No matter what religion you follow, I believe everyone could stand to follow the philosophy of Buddha. It’s my understanding that Buddhism is more of a way of life than a religion. When you look at the core principles represented by the flag’s colors, it’s easy to see that the world would be a better place, and we would be a better servant to whom ever we call God if we heed the principles of Buddha. Below is some information about the flag taken from Urban Dharma.

 


The Buddhist flag, first hoisted in 1885 in Sri Lanka, is a symbol of faith
and peace used throughout the world to represent the Buddhist faith.

The six colours; Blue (nila), Yellow (pita), Red (lohita), White (odata),
Scarlet (manjestha), and the mixture of these six colours (prabaswara) of
the flag represent the colours of the aura that emanated from the body of
the Buddha when He attained Enlightenment under the Bodhi Tree.

The Horizontal Stripes represent the races of the world living in harmony
and the Vertical Stripes represent eternal world peace. The colours
symbolize the perfection of Buddhahood and the Dharma.

The Blue light that radiated from the Buddha’s hair symbolizes the spirit of
Universal Compassion for all beings.

The Yellow light that radiated from the Buddha’s epidermis symbolizes the
Middle Way which avoids all extremes and brings balance and liberation.

The Red light that radiated from the Buddha’s flesh symbolizes the blessings
that the practice of the Buddha’s Teaching brings.

The White light that radiated from the Buddha’s bones and teeth symbolizes
the purity of the Buddha’s Teaching and the liberation it brings.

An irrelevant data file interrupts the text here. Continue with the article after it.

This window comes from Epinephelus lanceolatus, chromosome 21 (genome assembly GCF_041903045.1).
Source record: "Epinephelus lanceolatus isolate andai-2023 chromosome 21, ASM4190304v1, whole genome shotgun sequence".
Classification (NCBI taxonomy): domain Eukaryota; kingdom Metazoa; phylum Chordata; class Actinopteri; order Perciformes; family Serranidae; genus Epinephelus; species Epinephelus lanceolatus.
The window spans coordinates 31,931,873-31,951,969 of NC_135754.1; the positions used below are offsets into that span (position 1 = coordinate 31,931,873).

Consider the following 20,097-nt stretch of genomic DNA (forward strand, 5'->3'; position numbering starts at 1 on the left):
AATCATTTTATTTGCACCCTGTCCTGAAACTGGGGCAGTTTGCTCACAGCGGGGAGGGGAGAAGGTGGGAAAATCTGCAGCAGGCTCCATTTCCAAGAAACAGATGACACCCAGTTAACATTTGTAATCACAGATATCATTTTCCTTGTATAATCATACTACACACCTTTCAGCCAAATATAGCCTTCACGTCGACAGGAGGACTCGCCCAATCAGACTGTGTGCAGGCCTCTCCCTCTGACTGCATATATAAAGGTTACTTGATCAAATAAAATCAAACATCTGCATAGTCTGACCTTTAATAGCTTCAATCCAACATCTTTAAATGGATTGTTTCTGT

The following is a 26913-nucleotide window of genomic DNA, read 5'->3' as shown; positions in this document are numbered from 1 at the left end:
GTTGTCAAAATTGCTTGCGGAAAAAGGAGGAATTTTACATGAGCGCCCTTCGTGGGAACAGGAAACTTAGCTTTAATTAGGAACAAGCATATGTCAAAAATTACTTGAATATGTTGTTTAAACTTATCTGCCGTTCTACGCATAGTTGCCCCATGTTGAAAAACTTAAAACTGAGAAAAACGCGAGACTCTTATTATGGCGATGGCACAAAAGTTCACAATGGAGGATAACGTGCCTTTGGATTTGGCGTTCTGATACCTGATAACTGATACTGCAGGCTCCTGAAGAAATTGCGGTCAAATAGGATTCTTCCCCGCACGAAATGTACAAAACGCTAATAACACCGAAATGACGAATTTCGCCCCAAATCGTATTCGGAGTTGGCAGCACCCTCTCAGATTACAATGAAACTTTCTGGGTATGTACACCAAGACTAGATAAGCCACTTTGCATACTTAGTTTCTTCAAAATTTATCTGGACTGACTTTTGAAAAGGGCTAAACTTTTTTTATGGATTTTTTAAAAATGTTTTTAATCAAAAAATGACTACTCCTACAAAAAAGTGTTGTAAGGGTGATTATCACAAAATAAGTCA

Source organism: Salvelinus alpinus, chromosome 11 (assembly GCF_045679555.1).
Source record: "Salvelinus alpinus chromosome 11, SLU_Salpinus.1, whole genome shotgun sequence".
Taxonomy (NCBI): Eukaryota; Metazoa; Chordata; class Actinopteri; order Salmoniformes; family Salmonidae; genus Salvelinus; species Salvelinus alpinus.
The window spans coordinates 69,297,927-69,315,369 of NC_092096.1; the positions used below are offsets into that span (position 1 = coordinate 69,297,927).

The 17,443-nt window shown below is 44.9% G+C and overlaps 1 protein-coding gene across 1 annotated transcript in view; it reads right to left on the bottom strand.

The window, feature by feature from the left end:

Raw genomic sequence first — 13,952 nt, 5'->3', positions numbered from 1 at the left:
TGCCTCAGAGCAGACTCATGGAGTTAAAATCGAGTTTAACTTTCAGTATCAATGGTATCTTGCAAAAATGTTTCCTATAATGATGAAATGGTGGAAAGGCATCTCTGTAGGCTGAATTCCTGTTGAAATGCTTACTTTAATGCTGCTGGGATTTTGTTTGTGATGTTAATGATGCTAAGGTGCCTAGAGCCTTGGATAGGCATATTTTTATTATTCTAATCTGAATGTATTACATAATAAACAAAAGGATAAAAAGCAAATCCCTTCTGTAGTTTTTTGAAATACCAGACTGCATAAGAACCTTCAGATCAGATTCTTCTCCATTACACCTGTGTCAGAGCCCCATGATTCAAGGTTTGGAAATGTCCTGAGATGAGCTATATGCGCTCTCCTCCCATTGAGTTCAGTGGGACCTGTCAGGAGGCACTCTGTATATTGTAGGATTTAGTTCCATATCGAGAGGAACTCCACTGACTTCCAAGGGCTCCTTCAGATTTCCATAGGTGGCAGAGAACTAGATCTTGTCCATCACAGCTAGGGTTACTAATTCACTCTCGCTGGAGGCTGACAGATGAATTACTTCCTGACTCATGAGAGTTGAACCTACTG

The Orange light that radiated from the Buddha’s palms, heels and lips
symbolizes the unshakable Wisdom of the Buddha’s Teaching.

The Combination Colour symbolizes the universality of the Truth of the Buddha’s Teaching.

(Burmese Buddhist replaced with Pink.)

Therefore, the overall flag represents that:

Regardless of race, nationality, division or colour, all sentient beings
possess the potential of Buddhahood.

The six colours are better interpreted as :

1. Blue: signifying the concept of loving kindness and peace in Buddhism

2. Yellow: signifying the Middle Path, that is, the complete absence of form
and emptiness

3. Red: signifying achievement, wisdom, virtue, fortune and dignity.

4. White: signifying purity, emancipation, that the Dharma will always exist
regardless of time or space.

5. Orange: The essence of Buddhism which is full of wisdom, strength and
dignity.

6. The combination of these five colours symbolizes the one Truth.


The horizontal bars signify peace and harmony between all races through out
the world while the vertical bars represent eternal peace within the world.
In simple terms, the Buddhist Flag implies that there is no discrimination
of races, nationality, areas or skin colour; that every living being possess
the Buddha Nature and all have the potential to become a Buddha.

 


 

I have more pictures of the temple and grounds as well as some pictures of the statues on the site in my blog posted titled Cultured. The Cultured post is where we met Tom for the first time. I shot the temple and statues on Kodak Ektar 100 as well as a portrait of Tom. If you liked this post, you should check out the Cultured post. As always, thanks for stopping by! Stay tuned for my next post with more images from this same roll of Portra 160.

 

Images Best Viewed in Lightbox Below!